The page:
Re: 10D White Balance and color temperature

Discussion in 'Digital Photography' started by Bill Hilton, Jul 30, 2003.

  1. Bill Hilton

    Bill Hilton Guest

    >> dy (Bill Hilton) wrote:

    >> If you have a color temperature meter like the Gossen or Minolta
    >> then you can measure the precise color temperature and
    >> enter that value in the menu and choose 'custom'.

    >Is light color *really* that one-dimensional, though? Wouldn't it be
    >better to take a picture of a white card, and use it for the custom
    >white balance?

    With the color temp meter you're measuring the light thru a white translucent
    bubble (similar to a flash meter or incident light meter). I don't see why
    it's "better" (or worse) to measure reflected light off a card vs incident
    light with a dedicated meter. Since the sensor is larger and it's a dedicated
    instrument you'd think the $1,000 meter gives more accurate readings ... since
    my wife now has a 10D maybe I can test it both ways and see :)

    I certainly wouldn't recommend plunking down a grand for a color meter if you
    have a digital camera like the 10D, which has other ways of determining color
    balance, either when shooting or post-processing. But for film cameras it's
    very useful in certain situations that I often work in.

    >"color temperature" model assumes a curve where each color channel peaks
    >out-of-phase with the others, no? How would such a model differentiate
    >between light with different ratios, like my example?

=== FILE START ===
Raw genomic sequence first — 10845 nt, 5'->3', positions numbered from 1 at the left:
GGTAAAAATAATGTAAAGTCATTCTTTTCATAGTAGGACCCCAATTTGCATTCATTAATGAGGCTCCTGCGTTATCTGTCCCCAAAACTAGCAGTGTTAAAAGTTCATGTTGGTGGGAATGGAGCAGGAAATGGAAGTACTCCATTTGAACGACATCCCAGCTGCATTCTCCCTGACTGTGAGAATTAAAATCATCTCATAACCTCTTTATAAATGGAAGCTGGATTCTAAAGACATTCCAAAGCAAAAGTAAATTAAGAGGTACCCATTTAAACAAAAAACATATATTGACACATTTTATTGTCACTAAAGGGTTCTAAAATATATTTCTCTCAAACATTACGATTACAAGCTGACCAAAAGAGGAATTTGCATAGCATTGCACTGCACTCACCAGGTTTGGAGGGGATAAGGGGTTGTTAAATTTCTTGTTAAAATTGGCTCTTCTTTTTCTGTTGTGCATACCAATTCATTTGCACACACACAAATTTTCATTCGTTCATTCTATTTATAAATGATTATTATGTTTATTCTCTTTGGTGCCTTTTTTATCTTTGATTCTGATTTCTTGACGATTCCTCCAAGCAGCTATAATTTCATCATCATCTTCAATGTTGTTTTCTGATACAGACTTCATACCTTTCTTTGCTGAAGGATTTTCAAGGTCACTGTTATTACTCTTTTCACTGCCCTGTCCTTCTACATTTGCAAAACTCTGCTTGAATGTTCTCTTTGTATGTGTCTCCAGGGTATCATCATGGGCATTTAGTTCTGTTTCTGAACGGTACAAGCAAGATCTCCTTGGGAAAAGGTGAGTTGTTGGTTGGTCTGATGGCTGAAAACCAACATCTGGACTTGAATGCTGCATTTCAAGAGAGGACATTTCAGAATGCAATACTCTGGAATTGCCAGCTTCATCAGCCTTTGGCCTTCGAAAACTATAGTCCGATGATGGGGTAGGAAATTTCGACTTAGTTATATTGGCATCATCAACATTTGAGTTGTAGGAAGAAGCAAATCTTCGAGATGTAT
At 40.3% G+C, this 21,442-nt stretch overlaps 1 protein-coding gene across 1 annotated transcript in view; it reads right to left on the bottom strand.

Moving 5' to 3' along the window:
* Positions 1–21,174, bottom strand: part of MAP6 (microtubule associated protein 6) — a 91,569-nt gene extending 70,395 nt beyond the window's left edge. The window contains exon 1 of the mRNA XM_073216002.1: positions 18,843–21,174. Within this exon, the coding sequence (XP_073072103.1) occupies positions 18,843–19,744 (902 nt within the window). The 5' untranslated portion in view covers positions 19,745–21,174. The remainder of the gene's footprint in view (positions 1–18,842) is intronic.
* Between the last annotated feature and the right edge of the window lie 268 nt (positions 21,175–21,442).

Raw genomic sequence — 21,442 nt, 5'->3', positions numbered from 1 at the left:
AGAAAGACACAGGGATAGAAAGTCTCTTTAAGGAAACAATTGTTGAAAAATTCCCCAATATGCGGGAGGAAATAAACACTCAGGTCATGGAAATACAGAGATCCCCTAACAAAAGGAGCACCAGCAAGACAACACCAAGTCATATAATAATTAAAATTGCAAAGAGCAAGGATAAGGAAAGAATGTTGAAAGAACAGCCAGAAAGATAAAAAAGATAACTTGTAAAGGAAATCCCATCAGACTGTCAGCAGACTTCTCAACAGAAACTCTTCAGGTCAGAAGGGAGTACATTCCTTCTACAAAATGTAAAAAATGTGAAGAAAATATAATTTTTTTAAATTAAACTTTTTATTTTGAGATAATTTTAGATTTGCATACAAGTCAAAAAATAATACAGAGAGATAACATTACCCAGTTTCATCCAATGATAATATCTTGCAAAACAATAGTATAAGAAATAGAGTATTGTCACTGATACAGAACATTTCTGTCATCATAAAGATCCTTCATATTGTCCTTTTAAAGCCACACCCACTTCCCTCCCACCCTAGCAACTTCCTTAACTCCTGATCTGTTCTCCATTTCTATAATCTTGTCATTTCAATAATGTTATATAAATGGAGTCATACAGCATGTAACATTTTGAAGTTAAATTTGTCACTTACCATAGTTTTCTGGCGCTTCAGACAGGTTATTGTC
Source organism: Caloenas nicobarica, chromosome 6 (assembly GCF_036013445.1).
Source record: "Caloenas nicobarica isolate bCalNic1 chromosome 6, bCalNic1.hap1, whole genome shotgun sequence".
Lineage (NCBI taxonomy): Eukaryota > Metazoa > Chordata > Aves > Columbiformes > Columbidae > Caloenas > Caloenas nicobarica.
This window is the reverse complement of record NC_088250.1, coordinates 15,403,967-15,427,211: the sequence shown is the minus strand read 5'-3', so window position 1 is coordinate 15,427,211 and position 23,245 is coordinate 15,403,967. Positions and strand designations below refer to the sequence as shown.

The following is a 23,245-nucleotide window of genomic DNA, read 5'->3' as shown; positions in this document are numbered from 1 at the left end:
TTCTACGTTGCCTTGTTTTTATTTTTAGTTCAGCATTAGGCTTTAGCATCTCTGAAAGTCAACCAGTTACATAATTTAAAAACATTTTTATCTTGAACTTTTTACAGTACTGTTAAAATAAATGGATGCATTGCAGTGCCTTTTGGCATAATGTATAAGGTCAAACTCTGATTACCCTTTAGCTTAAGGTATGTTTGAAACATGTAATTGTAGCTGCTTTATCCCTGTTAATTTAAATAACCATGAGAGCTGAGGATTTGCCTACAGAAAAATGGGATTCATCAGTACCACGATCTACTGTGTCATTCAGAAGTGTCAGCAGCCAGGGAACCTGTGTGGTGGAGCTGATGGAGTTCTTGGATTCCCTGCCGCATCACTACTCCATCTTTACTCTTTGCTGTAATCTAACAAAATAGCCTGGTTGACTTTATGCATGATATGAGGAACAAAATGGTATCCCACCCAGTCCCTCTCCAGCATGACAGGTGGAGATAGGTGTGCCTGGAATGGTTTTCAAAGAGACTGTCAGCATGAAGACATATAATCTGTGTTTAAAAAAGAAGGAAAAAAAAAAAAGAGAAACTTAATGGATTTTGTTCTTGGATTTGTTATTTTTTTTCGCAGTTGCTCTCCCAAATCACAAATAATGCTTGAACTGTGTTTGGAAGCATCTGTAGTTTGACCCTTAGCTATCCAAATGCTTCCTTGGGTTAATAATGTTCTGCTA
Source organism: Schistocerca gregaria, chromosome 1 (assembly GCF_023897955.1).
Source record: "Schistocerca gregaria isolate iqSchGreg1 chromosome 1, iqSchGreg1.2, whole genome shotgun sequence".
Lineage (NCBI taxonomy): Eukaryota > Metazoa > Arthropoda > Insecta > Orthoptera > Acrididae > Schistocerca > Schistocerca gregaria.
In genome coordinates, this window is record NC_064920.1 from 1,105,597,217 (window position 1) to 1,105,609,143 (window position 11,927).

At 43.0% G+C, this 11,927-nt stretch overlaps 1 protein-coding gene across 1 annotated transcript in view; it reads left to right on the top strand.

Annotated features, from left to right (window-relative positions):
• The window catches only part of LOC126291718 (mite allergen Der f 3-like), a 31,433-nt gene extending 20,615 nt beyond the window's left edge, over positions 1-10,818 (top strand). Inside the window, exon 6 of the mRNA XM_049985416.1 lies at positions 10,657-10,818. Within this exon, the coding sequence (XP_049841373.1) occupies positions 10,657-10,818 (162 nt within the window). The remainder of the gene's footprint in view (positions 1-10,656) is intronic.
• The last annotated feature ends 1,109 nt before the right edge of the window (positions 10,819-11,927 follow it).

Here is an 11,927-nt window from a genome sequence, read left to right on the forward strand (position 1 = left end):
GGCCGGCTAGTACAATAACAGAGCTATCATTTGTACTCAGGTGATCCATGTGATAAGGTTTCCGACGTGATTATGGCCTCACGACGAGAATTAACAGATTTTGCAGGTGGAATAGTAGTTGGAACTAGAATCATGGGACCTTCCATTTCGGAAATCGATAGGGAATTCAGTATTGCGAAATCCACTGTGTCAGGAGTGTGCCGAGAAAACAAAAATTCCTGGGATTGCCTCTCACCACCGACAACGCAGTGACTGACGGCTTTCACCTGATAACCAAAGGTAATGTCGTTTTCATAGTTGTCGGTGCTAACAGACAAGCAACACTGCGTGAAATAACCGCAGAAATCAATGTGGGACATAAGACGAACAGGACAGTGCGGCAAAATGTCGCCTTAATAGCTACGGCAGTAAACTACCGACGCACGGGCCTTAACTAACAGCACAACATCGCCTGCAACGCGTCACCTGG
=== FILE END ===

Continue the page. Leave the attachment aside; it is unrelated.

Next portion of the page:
I use my Gossen 3F when shooting film in high altitudes (over 5,000 ft, up to
    about 12,000 ft) and in open shade or with clouds (prefer low contrast light
    for slide film). Regardless of your theoretical musings, in practice it works
    very well indeed. People who recommend warming filters often write like an 81b
    is really warm, but at 10,000 ft and in open shade I often get readings of
    9,000 - 12,000 Kelvins and need a lot more warming than that (I think the 81b
    corrects for only 6,500 K). I've started carrying an 81EF and 85C now (grin).
    It makes a difference, especially with yellows, like say shooting fall aspens
    in Colorado at 8,000 - 10,000 ft.

    >Is the color temperature model really useful outside the context of hot,
    >glowing metals?

    The color meters work fine in real life, so who really wastes time with
    questions like this outside of physics class?

    Here's a good write up on color temperatures and color meters for those
    interested in delving further on this topic. Note especially the chart at the

    Bill Hilton, Jul 30, 2003
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